for and what it has to do with a financial professional's preparation. In this respect, the FSA is part of the fundamental
analysis process, which aims at assessing a company's intrinsic (or fundamental) value. This value is the
basis for determining stocks' target price, which is an estimate of a stock's future price based upon an earnings
or cash flow forecast. Looking at the practice, a company's fundamental value is generally measured by using the discounted cash flow method (DCF). In light of this, the FSA contributes to figure out the main drivers of a company's cash flows and risk conditions that affect a company's cost of capital.
LET'S DO AS HARRY DID
We analyze the financial statements to understand how a company works. Therefore, an analyst needs to refer
to a clear and simple model that represents the main features of a business, i.e. the elements of corporate performance that are the most revealing. Without referring to such a model, an analyst cannot properly use the
several tools of analysis at his/her disposal.
The typical valuation practice of investors shows that this model should be based on a conceptual distinction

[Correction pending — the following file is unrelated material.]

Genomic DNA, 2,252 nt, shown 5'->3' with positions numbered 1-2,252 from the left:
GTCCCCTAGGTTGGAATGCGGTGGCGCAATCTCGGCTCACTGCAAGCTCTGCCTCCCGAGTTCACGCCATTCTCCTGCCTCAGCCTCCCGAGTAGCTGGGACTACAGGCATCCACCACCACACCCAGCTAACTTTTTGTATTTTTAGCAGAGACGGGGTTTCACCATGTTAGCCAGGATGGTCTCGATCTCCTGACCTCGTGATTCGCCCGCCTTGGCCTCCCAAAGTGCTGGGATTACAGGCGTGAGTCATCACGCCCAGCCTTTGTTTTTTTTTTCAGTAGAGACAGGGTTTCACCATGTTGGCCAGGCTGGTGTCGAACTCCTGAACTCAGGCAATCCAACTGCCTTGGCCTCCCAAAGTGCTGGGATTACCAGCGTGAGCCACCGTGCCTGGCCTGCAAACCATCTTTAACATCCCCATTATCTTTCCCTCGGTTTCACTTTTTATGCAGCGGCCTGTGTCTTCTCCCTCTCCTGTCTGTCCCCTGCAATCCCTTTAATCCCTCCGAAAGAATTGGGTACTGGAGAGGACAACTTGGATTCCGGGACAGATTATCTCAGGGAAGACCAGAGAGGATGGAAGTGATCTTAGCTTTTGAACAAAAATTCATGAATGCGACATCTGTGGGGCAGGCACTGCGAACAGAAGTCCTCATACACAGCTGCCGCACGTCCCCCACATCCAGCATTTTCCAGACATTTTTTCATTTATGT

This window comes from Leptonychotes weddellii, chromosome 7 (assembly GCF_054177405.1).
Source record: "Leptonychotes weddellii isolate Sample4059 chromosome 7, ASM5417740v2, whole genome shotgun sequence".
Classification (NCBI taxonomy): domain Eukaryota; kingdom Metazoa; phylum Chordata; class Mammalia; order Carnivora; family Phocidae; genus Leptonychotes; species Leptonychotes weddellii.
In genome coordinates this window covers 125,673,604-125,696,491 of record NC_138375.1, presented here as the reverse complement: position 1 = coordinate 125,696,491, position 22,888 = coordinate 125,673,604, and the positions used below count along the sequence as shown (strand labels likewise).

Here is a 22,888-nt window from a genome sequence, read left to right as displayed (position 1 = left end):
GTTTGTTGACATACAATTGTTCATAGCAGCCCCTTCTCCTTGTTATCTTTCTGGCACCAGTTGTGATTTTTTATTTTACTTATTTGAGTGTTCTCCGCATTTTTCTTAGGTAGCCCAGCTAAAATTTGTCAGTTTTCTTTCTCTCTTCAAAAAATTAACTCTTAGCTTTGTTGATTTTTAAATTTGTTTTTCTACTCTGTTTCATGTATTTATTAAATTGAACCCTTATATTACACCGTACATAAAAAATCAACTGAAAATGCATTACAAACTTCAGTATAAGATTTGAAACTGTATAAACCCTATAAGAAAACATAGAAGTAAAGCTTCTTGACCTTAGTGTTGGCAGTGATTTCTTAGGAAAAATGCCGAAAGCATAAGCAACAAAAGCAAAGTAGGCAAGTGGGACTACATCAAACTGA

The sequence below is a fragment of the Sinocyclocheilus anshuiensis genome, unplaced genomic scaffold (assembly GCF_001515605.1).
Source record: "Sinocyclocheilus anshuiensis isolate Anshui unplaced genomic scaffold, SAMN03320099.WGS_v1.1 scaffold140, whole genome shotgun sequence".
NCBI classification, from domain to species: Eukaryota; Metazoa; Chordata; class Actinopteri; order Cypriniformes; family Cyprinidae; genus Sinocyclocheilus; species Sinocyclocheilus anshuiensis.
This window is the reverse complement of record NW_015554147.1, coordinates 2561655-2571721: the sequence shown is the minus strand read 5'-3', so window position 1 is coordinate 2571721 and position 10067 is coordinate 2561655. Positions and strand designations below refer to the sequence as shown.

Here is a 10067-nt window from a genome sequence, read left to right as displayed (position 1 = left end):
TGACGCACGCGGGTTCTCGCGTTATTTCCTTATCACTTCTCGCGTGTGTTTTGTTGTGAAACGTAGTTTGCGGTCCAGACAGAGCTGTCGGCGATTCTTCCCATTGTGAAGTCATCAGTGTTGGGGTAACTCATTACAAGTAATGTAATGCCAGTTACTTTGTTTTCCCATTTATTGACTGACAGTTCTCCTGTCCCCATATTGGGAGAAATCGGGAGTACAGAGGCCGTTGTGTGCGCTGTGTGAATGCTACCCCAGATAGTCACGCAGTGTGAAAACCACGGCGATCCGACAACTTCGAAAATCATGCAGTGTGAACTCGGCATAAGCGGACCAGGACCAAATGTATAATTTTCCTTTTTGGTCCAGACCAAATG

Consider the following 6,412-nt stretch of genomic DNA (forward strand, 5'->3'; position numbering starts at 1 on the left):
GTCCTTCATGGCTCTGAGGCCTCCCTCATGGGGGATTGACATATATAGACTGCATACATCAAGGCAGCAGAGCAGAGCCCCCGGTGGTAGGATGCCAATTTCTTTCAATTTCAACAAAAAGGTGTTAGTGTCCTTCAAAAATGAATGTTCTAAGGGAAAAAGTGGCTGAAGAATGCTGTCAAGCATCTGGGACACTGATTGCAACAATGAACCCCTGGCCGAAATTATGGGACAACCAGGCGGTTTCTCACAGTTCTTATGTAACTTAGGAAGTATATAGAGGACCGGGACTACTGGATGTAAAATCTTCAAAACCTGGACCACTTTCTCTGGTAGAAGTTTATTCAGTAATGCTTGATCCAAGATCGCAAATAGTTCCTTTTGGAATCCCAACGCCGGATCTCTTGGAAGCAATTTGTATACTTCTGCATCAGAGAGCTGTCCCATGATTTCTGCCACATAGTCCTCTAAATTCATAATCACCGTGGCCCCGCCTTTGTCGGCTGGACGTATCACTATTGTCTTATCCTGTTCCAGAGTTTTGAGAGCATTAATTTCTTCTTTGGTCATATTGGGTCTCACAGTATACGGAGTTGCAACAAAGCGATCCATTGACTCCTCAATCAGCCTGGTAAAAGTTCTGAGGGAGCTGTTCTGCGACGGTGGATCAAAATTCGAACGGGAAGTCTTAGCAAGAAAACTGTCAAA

between operating and financing activities. We will use this model to reconfigure (reengineer) the financial statements and identify statistics that effectively illuminate the relevant aspects of an entity.
THE GRASS IS ALWAYS GREENER ON THE OTHER SIDE OF THE FENCE
As stated on good authority, accounting indicators are only informative when they are related to a valid point of
comparison. Thus, an analyst has to compare a company's accounting data over time and with accounting data
of other companies. Cross sectional comparisons, in particular, are crucial to assess the competitive positioning
of a company, its business efficiency, and its strategic choices. For these purposes, a few techniques and tools
can be used and different terms of comparison selected.
FROM LAG TO LEAD
The financial statement analysis results depend on the information the analyst is able to gather. The informational
basis consists of financial and non-financial information. The latter is critical to depict the background that